I thought my basil crop was going to be a near-failure this season.
I put the plants in during our cool spring weather that later turned cold, dipping into the upper 30s. They survived — only the tips of the leaves turned brown — but they hardly thrived.
Then some pest or another started making little holes in the leaves. One of the plants, a Basil perpetua in the window box, wasn't getting enough drainage to handle the downpours and started to look like a goner.
But just when I was starting to think it was time to start over with fresh plants, the old ones turned the corner. Whatever pest was munching on leaves moved on. A stretch of hot, sunny days brought on a flurry of growth and dried out the poor basil in the window box to the point where it perked up again.
And, more surprisingly, the basil multiplied.
I've always been a little lax late in the season about topping my basil, so some of it goes to flower. Usually there's plenty of basil to keep up with my household needs, so I have to keep reminding myself to harvest enough to make pesto to freeze. (I know, such a problem to have.)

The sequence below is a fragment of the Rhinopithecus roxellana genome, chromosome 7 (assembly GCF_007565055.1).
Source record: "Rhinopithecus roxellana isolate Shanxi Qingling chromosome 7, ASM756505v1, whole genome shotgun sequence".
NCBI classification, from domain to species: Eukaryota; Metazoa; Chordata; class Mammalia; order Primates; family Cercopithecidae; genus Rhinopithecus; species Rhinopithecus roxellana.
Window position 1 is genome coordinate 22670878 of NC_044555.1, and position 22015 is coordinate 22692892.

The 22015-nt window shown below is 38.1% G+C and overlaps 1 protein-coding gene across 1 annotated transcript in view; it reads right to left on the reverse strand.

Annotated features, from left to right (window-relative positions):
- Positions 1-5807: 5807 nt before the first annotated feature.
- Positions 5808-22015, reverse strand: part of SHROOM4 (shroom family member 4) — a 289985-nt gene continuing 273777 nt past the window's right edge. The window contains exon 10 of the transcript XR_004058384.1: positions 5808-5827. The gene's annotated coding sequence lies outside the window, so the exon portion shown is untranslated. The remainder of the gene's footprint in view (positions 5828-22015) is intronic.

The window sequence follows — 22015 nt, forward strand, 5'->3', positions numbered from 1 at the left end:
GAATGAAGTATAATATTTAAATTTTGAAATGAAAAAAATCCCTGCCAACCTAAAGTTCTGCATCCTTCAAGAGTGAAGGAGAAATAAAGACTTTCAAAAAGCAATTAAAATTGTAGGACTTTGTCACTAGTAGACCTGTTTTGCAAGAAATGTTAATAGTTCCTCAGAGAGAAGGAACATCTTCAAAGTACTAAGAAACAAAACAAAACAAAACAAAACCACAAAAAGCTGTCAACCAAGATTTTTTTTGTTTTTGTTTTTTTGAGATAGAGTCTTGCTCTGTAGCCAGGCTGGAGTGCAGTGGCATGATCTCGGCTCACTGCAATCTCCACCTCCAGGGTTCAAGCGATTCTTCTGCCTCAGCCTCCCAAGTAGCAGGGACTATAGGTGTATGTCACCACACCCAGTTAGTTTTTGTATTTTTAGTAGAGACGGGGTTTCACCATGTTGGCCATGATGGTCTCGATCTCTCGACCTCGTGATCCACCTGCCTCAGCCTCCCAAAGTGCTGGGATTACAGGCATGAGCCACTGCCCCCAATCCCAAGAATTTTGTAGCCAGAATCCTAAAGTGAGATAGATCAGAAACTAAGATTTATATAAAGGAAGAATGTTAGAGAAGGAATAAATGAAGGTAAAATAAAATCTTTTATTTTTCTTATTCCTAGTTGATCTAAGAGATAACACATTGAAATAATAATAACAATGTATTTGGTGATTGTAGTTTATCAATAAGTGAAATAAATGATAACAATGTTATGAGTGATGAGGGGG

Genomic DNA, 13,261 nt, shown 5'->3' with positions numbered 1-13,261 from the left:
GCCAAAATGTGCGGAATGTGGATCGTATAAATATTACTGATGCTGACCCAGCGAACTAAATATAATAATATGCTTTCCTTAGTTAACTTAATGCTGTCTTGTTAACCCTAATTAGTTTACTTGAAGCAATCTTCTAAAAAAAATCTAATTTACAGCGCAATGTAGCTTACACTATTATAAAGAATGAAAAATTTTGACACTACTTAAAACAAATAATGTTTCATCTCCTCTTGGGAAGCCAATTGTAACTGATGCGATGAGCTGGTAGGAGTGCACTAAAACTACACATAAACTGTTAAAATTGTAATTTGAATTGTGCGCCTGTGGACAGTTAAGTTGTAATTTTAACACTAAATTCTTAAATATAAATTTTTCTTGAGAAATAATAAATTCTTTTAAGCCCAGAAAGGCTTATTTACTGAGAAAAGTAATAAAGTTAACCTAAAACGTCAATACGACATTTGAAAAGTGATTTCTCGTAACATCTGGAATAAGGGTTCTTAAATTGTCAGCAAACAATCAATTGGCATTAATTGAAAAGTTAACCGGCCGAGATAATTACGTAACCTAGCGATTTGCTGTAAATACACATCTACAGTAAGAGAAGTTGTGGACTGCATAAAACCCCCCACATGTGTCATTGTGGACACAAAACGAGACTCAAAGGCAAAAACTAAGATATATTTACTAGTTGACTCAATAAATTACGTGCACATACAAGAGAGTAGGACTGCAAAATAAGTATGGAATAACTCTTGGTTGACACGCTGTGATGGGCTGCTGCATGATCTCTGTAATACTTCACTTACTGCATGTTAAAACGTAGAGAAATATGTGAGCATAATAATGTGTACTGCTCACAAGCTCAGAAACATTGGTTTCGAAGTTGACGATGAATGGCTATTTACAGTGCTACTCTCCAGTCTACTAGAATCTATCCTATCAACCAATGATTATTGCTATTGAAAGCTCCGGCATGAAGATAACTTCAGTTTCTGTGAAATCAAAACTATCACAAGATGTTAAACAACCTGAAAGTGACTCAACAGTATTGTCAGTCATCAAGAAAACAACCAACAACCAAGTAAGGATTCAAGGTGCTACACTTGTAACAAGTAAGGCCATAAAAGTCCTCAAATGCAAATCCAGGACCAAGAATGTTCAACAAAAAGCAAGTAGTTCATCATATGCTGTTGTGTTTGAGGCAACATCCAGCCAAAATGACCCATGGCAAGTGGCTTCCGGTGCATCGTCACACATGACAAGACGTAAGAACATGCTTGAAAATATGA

So I'm sure my neglected plants have produced seeds before, but this is the first time I've ever been so lucky as to have basil volunteers.
I nearly pulled the first seedling, assuming it was a weed, but realized that it had the telltale basil shape and the leaves had that unmistakable smell. Then there was another one, and another. Some are the standard variety; others are the Thai basil kind.
I'm not sure what brought on this sudden burst of volunteerism, since we've been planting more or less the same varieties for years and in the same trough planter. But, hey, I'll take it.
Luckily, my tomatoes are just now coming ripe to pair with all that basil. That means lots of caprese salads, lots of pesto sauce and maybe even a basil hefeweizen in my near homebrewing future. □
Martha Buns is one of the Star Tribune's Greengirls garden bloggers. Join the growing conversation at www.startribune.com/greengirls.